A game Jude Law and a few crackerjack action scenes cannot save the script and narrative issues in The Rhythm Section.
One hopes that director Reed Morano gets another shot at this sort of intense action drama as the clunky and clichéd script and narrative choices drown The Rhythm Section before it even has a chance to get moving. The film does prove that Morano has a handle on action and given the right actors her work is dynamic.
Stephanie Patrick’s (Blake Lively) world shatters when her family is killed in a Terrorist Act. A few years later she’s become a drug addict and sex work to “cope” with these events. When she’s found by a journalist (Raza Jeffrey) it sets off a chain of events that leads Stephanie to the hard tutelage of Boyd (Jude Law). Turning her from druggie sex worker into a sort-of-assassin, Stephanie proceeds to take down the terrorist cell that murdered her family.
The major issues with the film come from the narrative and script by Mark Burnell. This is a case where the author should not have adapted his own work. Every cliché and dated choice is on display here. Rather than giving Stephanie a truly inspired story, they pull out the “drown my sorrows in drugs and meaningless sex” because you know… she’s a woman. When they do finally have the character get some agency she’s inept at everything she does. Now, this would not be a problem if this was the “realism” they were going for but as the third act begins Stephanie says, “I’m doing it my way”. Stephanie’s Frank Sinatra moment, what is it? It amounts to having sex with the villain.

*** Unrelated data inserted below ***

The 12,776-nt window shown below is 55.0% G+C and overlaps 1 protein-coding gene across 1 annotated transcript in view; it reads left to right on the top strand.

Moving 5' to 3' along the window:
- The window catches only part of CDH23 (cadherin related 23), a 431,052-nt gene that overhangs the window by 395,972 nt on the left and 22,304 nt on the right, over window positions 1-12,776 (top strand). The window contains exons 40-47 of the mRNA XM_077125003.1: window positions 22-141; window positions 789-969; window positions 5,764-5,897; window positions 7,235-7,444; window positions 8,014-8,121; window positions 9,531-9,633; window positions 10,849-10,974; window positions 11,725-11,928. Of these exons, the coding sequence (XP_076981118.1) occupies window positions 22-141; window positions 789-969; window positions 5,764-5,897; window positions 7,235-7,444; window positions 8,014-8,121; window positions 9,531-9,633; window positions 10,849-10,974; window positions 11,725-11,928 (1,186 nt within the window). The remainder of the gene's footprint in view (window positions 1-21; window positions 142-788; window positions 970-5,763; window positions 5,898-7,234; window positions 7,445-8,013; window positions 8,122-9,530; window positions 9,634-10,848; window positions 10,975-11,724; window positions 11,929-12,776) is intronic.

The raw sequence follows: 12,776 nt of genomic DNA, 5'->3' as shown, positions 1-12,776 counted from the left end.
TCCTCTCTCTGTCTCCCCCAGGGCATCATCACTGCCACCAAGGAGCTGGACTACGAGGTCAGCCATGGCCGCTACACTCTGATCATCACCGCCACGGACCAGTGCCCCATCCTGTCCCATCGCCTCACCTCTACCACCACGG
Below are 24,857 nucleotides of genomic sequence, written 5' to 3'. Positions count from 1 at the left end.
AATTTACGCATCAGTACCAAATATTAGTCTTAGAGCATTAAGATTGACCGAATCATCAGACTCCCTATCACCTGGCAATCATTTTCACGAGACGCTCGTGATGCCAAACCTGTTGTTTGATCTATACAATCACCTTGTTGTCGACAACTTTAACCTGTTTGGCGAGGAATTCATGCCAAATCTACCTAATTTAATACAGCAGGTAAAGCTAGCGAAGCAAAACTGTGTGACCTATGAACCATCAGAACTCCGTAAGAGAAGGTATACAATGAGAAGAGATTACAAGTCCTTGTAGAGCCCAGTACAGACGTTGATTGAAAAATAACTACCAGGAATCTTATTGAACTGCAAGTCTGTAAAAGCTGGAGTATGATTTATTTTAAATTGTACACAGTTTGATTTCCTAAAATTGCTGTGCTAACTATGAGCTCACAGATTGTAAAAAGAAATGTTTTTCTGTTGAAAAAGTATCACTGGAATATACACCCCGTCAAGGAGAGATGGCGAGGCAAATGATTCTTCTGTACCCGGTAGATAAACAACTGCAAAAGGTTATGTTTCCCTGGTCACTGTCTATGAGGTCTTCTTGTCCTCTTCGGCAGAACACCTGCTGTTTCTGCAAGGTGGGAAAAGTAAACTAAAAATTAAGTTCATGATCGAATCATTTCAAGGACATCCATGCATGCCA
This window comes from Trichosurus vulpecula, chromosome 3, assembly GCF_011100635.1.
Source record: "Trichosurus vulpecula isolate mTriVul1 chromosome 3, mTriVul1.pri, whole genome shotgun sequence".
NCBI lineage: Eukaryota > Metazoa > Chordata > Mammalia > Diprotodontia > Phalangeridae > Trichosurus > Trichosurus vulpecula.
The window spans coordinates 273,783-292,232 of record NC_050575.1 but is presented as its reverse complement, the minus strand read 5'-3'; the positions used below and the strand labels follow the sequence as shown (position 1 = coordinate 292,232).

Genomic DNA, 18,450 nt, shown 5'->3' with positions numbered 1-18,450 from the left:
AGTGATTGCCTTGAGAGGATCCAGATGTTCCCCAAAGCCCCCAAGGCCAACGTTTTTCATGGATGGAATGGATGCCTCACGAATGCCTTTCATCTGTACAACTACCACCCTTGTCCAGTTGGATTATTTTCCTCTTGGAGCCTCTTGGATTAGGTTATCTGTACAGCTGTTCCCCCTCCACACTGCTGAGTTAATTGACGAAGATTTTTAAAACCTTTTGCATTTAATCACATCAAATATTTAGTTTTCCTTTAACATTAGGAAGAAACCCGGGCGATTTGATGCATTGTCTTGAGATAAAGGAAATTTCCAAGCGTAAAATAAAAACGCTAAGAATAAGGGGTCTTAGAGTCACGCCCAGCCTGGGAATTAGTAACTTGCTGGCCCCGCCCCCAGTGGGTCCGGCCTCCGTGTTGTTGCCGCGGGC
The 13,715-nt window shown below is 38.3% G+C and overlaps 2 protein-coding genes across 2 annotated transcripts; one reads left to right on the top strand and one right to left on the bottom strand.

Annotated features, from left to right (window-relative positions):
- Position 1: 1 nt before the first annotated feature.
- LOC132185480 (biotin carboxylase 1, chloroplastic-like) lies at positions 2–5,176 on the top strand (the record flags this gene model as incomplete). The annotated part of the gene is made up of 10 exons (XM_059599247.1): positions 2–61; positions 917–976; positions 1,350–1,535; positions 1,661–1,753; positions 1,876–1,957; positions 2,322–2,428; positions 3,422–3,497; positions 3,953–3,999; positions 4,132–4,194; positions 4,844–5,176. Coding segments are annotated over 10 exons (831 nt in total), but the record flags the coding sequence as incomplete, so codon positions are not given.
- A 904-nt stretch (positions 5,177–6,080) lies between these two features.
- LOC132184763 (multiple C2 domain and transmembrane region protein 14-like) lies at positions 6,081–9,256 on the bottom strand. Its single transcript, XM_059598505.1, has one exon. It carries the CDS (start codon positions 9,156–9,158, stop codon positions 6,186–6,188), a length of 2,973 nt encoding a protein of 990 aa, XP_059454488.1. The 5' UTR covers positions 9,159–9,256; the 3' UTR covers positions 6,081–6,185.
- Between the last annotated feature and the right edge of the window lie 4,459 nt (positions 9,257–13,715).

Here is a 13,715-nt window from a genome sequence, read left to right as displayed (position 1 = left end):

Morano’s execution of the action is anything but clichéd and is one of two reasons to seek out the film. Her two major set pieces are expertly staged for maximum impact. Morano understands the power of subjectivity in an action scene and manages to create a nervy mid-film car chase that will have you clenching your fists. The final chase through Madrid is equally tense in its messiness and verisimilitude.
The other piece of delight comes from Jude Law as Boyd. Law in his later years has finally emerged with the gruff and rough exterior that matches his performances. Hunched over, serious, and deadpan masochistic Boyd is the hard-hard teacher and mentor that shapes soft poutine into dense Hanzo Steel. Law relishes every minute of it with his accent all hanging out. Watching Law as Boyd feels like what his interpretation of Bond would be and it’s the most exciting thing about the film. He electrifies the film when he’s on-screen and the film almost comes to a halt when he isn’t.
The Rhythm Section proves two things. One that director Reed Morano deserved better than this script. Two Reed Morano and Jude Law should work together again, as soon as possible. Pretty much everything else you can leave when you exit the theater.